Questions about individuality and conformity, risk and trust, rights and obligations are all exposed in the project. What happens when lifestyles and patterns of behaviour within an industrial contexts lose their meaning? When do we have to actively and consciously take decisions about identity? How are the roles as individuals, citizens and consumers changing and relating to one another? The actions, or staged situations as she calls them, of Elin Wikström can at first glance seem simple and even simplistic, but on further consideration they turn out to be both complex and disturbing. She is often putting the concept of ‘personal is political’ to the test. To what extent are you ready to commit to what you claim to believe in? How far are you able to go as an individual?

For Oliver Ressler, art and political activism are one and the same. In a series of recent works he has focused on and challenged the images that media tend to give of non-parliamentary opposition and its protests in conjunction with prestigious meetings by organisation like WTO, IMF and G8. His text and image based montages function as counter information in this context. “This is what democracy looks like!” is a video documenting a demonstration in Salzburg (2001) against the World Economic Forum, a private lobbying organisation. The demonstrators are presented as speaking subjects rather than violent trouble-makers or innocent losers and the direct confrontation with the police is not concealed. It is a disturbing document of an ever more prevalent repression of public opinion.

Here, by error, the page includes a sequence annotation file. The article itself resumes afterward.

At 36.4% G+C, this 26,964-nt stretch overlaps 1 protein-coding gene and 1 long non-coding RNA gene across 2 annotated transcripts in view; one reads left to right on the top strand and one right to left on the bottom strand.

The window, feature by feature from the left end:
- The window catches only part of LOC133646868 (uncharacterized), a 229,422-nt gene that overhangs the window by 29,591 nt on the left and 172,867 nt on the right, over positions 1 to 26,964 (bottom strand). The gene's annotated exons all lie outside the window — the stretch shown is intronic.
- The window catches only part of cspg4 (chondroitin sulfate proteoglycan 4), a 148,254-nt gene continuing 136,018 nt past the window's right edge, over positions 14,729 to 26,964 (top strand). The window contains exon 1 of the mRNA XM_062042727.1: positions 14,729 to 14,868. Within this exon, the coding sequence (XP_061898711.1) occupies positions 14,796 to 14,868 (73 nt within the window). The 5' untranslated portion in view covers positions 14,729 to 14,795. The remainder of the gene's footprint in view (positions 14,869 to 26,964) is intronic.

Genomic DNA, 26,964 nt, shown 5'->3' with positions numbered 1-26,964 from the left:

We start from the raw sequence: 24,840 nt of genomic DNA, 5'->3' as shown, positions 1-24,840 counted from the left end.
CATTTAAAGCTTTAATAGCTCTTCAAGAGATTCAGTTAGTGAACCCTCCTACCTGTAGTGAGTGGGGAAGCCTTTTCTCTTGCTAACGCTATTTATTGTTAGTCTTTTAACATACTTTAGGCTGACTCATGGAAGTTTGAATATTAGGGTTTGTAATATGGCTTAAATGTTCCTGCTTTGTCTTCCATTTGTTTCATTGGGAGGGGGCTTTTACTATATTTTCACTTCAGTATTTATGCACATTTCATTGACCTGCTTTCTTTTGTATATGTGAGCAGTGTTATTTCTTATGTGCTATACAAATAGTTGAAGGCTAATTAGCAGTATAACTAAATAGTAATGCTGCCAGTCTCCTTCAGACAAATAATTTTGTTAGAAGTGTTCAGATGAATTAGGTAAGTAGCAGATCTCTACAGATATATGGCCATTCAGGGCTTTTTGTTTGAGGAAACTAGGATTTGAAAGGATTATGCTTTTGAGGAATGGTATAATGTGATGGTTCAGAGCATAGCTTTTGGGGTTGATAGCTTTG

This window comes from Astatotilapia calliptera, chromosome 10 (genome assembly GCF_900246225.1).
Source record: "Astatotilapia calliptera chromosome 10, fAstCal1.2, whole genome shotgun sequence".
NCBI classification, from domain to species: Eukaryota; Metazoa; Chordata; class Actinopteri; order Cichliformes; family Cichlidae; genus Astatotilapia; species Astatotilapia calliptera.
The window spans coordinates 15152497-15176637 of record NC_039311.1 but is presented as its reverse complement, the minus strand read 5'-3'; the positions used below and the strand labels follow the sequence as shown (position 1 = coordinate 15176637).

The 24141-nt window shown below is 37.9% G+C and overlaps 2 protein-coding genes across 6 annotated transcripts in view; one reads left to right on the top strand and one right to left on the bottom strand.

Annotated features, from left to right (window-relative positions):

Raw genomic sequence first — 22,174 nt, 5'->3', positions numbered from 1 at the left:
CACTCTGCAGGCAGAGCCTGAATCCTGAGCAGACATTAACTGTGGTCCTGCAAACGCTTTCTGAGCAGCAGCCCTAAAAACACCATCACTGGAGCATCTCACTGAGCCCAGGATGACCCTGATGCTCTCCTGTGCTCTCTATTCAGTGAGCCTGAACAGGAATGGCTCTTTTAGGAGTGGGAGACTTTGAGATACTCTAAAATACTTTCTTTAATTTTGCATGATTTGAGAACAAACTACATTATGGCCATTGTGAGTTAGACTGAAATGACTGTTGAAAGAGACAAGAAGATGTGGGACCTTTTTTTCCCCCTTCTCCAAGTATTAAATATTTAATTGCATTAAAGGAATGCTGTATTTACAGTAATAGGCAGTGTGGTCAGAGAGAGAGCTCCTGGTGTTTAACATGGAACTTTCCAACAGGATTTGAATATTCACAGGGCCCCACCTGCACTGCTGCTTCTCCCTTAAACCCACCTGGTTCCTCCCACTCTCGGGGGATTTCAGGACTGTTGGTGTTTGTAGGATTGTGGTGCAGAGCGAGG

For E&T(A) Oliver Ressler has made a new piece taking place on billboards in the city center of Munich thematising the events around the NATO security conference which took place in Munich in February 2002. A zero-tolerance policy was adopted by the local authorities, the permission to demonstrate was withdrawn and a three day- prohibition instated. Being in the city at the time of the conference felt like being in a city under siege with police on every street corner. Using this event as a starting point he is asking what is happening to our constitutional rights, which we used to take for granted, and how are they being interpreted? Who has the privilege to make authorised interpretations of events like non-parliamentary demonstrations in the spirit of anti-globalisation? What is the relationship between protection of property and protection of right to demonstrate?